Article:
She’s had the same booth space for most of her time at the festival and looks forward to seeing regular customers each year. The exposure from the show also has led to national-media exposure in Country Living magazine and the chance to display her work at the Smithsonian Institution’s Renwick Gallery.
Though she’s traveled to festivals around the world, she’s not found another with the dedicated volunteers and staff that she sees year in and year out in State College. She recalls a thunderstorm knocking her booth over in the middle of the night during one of her early years at the festival and feeling relieved to see volunteers protecting its contents as she rushed to the scene.
“I found several volunteers had been roused from their beds to hold tarps over my display screens to save them from the rain and wind until I could arrive,” she says.
She says she appreciates the opportunity to interact with and draw inspiration from other artists at the festival in what she describes as a fun but lucrative atmosphere.
“Like many artists who have no other day job, I work in solitude in my studio most of the time,” she says. “Being at the festival gives me a chance to interact with people, who come to purchase my work, and also share camaraderie with the other artists around me.”
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Glassmaker Kimberly Brooks Filkins also took a little time to find her perfect medium and come into her own as an independent artist. She grew up in State College and dabbled in mosaics and other art forms before buying her first kiln at age 40.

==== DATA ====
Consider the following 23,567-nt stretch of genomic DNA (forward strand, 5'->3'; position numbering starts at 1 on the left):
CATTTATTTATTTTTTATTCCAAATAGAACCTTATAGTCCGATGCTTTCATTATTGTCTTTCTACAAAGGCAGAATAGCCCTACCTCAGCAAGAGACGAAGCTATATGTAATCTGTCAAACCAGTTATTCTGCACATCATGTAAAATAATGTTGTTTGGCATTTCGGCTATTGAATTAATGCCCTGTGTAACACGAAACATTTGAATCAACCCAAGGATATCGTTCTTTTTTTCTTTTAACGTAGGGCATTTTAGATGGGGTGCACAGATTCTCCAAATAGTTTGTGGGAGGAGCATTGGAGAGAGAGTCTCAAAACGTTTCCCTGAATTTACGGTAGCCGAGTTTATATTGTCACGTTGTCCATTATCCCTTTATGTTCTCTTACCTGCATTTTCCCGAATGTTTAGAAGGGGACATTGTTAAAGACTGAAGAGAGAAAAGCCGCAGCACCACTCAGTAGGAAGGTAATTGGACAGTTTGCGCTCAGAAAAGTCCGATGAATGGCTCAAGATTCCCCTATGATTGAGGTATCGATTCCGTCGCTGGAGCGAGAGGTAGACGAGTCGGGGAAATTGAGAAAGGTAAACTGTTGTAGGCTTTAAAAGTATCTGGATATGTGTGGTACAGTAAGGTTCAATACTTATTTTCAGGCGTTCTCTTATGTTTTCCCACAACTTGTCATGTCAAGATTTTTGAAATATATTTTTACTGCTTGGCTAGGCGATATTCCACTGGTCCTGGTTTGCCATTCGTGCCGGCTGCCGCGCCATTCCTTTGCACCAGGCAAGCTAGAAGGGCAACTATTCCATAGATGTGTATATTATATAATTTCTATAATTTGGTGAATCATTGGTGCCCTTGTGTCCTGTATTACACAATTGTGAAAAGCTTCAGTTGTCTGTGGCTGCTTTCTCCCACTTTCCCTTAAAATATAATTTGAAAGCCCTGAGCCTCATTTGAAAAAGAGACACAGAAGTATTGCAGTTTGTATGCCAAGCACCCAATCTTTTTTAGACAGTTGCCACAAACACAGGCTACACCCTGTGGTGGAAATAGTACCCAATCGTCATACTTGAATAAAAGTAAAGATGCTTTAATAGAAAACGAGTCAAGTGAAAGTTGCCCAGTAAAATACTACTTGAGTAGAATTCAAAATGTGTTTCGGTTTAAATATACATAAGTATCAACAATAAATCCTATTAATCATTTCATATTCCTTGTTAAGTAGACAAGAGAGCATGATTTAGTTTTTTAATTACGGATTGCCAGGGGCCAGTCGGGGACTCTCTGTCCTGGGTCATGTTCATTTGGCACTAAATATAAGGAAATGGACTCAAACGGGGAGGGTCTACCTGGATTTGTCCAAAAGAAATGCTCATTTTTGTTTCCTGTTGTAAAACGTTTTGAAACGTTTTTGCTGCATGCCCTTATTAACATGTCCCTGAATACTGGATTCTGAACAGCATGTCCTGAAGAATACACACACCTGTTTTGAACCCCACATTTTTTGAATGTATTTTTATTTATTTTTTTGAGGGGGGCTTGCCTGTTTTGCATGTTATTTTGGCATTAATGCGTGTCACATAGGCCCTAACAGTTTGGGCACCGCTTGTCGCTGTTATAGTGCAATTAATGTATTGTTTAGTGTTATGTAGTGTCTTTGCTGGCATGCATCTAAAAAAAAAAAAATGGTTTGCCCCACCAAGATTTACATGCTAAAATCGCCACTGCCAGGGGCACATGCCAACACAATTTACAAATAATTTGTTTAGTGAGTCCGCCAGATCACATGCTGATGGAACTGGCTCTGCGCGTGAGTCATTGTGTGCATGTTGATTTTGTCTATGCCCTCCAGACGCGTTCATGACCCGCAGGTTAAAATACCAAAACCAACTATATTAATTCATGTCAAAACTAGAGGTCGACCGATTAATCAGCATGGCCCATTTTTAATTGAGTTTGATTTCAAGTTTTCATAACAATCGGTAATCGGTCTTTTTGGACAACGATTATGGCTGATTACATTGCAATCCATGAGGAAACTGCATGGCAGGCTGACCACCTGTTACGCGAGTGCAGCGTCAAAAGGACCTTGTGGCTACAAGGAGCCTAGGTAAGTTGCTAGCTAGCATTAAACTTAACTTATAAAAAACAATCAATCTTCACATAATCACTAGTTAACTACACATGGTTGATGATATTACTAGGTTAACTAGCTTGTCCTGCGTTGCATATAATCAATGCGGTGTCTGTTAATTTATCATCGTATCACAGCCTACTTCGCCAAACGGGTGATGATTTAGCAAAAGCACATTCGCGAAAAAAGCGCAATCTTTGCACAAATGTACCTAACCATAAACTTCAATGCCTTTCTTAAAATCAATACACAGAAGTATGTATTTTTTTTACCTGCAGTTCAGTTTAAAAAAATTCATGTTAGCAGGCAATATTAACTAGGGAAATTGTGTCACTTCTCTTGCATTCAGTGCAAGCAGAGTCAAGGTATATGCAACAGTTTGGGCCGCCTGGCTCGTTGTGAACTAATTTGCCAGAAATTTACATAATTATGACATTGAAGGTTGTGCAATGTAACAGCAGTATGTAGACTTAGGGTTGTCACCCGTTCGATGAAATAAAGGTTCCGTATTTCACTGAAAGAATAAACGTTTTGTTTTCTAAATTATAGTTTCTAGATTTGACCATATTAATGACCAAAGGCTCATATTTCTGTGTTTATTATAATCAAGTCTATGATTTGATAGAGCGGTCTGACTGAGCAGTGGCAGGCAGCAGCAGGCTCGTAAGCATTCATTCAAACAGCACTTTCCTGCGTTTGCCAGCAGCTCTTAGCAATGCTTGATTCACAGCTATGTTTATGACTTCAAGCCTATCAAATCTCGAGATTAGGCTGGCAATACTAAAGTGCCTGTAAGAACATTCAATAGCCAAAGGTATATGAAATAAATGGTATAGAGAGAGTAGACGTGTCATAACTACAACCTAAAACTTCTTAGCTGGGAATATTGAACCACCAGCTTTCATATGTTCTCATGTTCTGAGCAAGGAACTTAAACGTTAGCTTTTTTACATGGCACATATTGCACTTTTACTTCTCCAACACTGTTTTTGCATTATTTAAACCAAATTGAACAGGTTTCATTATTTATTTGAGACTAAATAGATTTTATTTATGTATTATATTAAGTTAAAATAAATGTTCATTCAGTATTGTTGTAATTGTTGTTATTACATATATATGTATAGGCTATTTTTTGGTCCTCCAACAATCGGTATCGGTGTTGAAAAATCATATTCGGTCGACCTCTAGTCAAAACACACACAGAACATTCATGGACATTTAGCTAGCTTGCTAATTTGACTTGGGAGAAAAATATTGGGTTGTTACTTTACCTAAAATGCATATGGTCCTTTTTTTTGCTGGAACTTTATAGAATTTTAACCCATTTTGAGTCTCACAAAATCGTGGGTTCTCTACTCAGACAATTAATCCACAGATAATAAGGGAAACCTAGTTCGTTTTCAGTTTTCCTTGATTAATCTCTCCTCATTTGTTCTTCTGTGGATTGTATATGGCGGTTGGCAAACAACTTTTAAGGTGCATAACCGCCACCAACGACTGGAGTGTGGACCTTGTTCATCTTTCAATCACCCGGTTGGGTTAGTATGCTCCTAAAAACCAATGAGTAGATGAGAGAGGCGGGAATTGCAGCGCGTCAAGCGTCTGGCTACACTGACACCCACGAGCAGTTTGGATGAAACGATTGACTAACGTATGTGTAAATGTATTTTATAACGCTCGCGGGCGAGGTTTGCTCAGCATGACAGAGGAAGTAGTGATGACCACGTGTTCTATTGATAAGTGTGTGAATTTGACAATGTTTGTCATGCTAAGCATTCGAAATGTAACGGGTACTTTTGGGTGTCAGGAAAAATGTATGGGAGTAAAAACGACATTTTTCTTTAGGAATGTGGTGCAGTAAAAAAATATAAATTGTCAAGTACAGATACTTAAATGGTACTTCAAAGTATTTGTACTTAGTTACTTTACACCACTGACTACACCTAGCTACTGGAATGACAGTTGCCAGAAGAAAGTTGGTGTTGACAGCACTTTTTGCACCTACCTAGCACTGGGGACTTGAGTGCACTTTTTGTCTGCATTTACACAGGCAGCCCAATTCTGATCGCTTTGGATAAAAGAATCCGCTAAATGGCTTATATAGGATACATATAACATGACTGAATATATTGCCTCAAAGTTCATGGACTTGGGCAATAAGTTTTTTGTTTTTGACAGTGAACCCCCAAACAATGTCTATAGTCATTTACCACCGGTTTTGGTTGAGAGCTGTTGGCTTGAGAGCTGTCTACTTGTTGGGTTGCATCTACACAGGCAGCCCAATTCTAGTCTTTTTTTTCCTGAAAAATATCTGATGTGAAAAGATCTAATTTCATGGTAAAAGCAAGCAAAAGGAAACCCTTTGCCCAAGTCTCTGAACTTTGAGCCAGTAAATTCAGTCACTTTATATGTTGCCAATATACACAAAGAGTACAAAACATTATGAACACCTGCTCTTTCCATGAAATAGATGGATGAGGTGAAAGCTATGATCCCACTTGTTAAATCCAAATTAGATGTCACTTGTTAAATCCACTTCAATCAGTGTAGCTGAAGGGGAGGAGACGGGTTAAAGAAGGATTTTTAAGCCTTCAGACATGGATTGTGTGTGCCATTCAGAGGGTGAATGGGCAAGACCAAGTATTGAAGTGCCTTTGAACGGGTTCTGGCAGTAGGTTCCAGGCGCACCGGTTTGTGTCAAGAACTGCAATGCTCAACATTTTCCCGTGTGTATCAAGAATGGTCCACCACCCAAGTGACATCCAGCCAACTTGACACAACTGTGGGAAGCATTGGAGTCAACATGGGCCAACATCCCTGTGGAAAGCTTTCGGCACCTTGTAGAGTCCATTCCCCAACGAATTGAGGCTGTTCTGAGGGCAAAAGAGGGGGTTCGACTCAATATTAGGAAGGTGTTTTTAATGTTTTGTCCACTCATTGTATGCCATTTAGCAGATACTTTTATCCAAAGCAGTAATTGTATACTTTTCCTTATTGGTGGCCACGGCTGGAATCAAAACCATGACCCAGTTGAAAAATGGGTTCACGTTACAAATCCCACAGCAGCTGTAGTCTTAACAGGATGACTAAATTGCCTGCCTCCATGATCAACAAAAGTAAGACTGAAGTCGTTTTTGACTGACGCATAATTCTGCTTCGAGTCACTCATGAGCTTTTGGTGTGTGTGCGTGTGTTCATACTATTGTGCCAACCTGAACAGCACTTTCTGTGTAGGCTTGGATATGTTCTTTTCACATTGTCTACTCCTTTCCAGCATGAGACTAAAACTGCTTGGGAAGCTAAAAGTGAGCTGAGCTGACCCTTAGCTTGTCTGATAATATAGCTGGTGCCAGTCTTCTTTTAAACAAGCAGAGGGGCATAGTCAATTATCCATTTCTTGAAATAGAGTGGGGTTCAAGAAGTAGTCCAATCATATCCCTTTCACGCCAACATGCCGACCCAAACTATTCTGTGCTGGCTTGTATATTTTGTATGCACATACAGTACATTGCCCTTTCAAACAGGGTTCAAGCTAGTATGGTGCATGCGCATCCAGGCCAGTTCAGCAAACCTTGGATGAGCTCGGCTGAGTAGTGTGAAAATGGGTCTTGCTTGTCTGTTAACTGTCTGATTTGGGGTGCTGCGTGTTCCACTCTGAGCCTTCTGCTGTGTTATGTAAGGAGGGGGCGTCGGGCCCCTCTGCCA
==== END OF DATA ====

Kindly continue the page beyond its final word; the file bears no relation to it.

“As I grew as an individual, I gained a perspective that led me to realize that I wanted to make art more a part of my life, and found the simplicity, beauty, and functionality of glass as my canvas,” she writes in her artist statement.
Filkins initially gave her pieces away, but eventually decided to apply for a spot at the festival after receiving encouragement from friends and family who visited her during Arts Festival weekend.
“I’ve always been interested in the Arts Festival being local. I thought it would be a dream come true to be part of it,” she says.
Filkins, who has no formal art training, says she was very nervous about submitting her slides for review for her first festival. She faced the typical jitters that her submission would not be accepted, that she would run out of products to sell, and that her work would not go over with the festival’s patrons.